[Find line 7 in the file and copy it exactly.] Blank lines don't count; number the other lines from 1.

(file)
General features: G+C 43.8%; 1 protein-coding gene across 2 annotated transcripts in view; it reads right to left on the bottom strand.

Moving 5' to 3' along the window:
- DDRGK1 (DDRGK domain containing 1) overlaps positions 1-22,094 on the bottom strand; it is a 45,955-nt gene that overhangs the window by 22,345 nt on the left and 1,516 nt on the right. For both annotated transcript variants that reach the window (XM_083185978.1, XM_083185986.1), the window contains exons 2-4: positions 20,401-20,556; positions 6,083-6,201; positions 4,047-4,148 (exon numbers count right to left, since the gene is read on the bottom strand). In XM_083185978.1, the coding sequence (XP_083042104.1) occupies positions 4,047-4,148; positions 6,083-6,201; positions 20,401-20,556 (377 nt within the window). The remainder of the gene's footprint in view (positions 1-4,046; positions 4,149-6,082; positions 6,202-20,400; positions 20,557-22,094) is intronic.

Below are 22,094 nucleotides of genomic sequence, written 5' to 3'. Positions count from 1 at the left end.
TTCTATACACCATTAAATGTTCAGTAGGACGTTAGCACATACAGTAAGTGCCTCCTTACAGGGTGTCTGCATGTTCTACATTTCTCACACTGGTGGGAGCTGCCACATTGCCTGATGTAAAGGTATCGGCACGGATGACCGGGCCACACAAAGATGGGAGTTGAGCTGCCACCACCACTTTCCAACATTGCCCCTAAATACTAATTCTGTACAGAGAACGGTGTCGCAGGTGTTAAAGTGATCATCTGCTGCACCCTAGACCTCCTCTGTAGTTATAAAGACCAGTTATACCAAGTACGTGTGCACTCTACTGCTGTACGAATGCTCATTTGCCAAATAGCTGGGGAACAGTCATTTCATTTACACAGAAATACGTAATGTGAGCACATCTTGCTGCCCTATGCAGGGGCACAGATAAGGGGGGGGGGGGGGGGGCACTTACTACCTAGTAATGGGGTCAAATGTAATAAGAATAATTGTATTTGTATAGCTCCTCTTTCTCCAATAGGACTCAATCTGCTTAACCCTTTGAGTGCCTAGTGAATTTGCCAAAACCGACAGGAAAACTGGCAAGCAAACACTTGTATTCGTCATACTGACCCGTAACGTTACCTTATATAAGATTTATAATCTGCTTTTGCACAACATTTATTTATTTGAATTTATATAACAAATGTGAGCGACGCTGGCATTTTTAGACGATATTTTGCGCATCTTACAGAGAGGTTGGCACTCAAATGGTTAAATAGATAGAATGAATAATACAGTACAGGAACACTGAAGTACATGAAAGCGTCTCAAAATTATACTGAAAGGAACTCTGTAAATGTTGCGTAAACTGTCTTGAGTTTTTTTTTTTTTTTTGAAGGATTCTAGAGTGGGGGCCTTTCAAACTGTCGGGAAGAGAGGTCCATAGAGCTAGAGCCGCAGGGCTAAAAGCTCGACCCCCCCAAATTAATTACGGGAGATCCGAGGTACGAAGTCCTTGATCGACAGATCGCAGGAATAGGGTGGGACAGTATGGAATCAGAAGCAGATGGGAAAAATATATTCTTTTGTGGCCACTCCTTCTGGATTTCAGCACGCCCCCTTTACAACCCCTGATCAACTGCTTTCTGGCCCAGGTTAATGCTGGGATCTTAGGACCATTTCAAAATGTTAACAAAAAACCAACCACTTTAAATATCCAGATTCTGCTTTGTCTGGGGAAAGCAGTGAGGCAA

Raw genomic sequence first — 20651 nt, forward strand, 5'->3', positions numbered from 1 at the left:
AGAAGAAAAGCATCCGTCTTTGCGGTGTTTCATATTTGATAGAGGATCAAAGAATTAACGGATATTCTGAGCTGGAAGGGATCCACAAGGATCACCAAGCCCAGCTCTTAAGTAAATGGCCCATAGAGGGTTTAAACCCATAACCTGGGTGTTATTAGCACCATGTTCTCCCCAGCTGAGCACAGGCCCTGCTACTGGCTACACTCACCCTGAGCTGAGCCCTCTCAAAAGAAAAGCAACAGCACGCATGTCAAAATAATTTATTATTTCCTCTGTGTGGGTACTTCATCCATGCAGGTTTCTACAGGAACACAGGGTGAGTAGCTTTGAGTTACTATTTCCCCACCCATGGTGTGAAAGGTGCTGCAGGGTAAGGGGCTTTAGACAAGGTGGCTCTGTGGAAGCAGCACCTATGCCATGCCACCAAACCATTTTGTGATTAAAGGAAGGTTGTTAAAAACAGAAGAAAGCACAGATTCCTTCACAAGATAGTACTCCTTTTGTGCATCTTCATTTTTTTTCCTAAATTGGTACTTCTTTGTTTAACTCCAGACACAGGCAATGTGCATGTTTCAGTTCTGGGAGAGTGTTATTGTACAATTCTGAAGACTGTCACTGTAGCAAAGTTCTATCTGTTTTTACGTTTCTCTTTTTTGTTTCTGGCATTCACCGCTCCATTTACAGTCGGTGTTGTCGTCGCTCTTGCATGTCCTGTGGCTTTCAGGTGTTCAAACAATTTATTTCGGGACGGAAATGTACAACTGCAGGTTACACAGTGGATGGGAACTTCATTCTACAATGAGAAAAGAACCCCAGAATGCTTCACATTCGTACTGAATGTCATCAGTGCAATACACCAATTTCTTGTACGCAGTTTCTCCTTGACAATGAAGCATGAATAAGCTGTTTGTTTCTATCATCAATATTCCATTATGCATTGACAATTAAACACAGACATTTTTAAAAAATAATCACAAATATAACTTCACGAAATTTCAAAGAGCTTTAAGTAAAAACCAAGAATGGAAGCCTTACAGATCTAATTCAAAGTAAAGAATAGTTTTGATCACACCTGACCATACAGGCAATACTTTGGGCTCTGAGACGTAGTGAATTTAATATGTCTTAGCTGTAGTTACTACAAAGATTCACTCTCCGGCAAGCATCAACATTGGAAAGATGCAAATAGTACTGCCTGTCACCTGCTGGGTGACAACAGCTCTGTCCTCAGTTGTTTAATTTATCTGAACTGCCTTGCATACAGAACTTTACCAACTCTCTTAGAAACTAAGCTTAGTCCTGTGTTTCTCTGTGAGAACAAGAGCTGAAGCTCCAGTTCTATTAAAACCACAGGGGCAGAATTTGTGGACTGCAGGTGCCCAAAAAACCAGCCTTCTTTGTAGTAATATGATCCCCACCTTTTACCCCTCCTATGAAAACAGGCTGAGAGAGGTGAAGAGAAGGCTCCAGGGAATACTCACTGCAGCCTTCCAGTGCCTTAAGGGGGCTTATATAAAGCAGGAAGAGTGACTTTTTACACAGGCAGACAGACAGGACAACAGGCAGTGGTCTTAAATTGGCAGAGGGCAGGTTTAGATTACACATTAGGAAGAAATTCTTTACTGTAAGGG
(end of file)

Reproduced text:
AGAAGAAAAGCATCCGTCTTTGCGGTGTTTCATATTTGATAGAGGATCAAAGAATTAACGGATATTCTGAGCTGGAAGGGATCCACAAGGATCACCAAGCCCAGCTCTTAAGTAAATGGCCCATAGAGGGTTTAAACCCATAACCTGGGTGTTATTAGCACCATGTTCTCCCCAGCTGAGCACAGGCCCTGCTACTGGCTACACTCACCCTGAGCTGAGCCCTCTCAAAAGAAAAGCAACAGCACGCATGTCAAAATAATTTATTATTTCCTCTGTGTGGGTACTTCATCCATGCAGGTTTCTACAGGAACACAGGGTGAGTAGCTTTGAGTTACTATTTCCCCACCCATGGTGTGAAAGGTGCTGCAGGGTAAGGGGCTTTAGACAAGGTGGCTCTGTGGAAGCAGCACCTATGCCATGCCACCAAACCATTTTGTGATTAAAGGAAGGTTGTTAAAAACAGAAGAAAGCACAGATTCCTTCACAAGATAGTACTCCTTTTGTGCATCTTCATTTTTTTTCCTAAATTGGTACTTCTTTGTTTAACTCCAGACACAGGCAATGTGCATGTTTCAGTTCTGGGAGAGTGTTATTGTACAATTCTGAAGACTGTCACTGTAGCAAAGTTCTATCTGTTTTTACGTTTCTCTTTTTTGTTTCTGGCATTCACCGCTCCATTTACAGTCGGTGTTGTCGTCGCTCTTGCATGTCCTGTGGCTTTCAGGTGTTCAAACAATTTATTTCGGGACGGAAATGTACAACTGCAGGTTACACAGTGGATGGGAACTTCATTCTACAATGAGAAAAGAACCCCAGAATGCTTCACATTCGTACTGAATGTCATCAGTGCAATACACCAATTTCTTGTACGCAGTTTCTCCTTGACAATGAAGCATGAATAAGCTGTTTGTTTCTATCATCAATATTCCATTATGCATTGACAATTAAACACAGACATTTTTAAAAAATAATCACAAATATAACTTCACGAAATTTCAAAGAGCTTTAAGTAAAAACCAAGAATGGAAGCCTTACAGATCTAATTCAAAGTAAAGAATAGTTTTGATCACACCTGACCATACAGGCAATACTTTGGGCTCTGAGACGTAGTGAATTTAATATGTCTTAGCTGTAGTTACTACAAAGATTCACTCTCCGGCAAGCATCAACATTGGAAAGATGCAAATAGTACTGCCTGTCACCTGCTGGGTGACAACAGCTCTGTCCTCAGTTGTTTAATTTATCTGAACTGCCTTGCATACAGAACTTTACCAACTCTCTTAGAAACTAAGCTTAGTCCTGTGTTTCTCTGTGAGAACAAGAGCTGAAGCTCCAGTTCTATTAAAACCACAGGGGCAGAATTTGTGGACTGCAGGTGCCCAAAAAACCAGCCTTCTTTGTAGTAATATGATCCCCACCTTTTACCCCTCCTATGAAAACAGGCTGAGAGAGGTGAAGAGAAGGCTCCAGGGAATACTCACTGCAGCCTTCCAGTGCCTTAAGGGGGCTTATATAAAGCAGGAAGAGTGACTTTTTACACAGGCAGACAGACAGGACAACAGGCAGTGGTCTTAAATTGGCAGAGGGCAGGTTTAGATTACACATTAGGAAGAAATTCTTTACTGTAAGGG